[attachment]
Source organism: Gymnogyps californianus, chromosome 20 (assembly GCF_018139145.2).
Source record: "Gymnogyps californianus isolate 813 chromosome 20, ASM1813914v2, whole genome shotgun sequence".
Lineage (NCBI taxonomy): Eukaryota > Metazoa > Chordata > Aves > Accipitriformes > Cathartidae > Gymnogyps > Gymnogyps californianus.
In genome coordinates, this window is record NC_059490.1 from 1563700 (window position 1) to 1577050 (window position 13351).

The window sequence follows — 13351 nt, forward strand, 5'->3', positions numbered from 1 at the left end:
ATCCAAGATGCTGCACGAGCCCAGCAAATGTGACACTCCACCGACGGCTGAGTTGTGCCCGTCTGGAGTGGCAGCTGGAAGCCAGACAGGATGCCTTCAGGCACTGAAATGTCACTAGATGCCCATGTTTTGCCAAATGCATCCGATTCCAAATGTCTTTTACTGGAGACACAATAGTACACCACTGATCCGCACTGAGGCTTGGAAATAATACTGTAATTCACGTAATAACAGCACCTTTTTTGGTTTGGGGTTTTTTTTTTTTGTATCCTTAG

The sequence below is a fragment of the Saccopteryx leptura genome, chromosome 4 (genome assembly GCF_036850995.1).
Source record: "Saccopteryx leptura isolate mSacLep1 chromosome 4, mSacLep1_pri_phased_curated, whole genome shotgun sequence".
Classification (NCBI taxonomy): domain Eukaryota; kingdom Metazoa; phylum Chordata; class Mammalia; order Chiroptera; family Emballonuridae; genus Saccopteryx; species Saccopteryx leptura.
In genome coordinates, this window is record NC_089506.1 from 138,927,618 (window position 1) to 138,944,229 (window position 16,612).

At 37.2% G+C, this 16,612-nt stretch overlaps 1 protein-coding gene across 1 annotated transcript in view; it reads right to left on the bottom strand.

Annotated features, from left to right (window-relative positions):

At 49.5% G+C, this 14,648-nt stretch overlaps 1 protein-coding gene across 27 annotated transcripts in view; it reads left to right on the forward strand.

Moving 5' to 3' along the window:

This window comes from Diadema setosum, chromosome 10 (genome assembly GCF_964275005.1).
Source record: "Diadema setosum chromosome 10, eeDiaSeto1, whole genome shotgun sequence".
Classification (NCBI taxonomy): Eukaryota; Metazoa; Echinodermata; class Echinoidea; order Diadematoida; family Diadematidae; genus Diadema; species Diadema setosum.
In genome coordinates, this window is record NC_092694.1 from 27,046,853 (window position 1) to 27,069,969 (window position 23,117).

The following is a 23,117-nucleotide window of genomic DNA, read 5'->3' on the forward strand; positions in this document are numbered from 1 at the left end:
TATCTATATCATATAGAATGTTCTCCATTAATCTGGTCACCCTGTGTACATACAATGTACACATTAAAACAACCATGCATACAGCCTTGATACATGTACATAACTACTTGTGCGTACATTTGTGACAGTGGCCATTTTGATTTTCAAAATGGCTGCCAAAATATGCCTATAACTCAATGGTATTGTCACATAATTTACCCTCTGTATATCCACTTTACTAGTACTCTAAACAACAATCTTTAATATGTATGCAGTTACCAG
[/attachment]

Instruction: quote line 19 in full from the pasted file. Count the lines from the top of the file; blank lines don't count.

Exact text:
The following is a 23,117-nucleotide window of genomic DNA, read 5'->3' on the forward strand; positions in this document are numbered from 1 at the left end: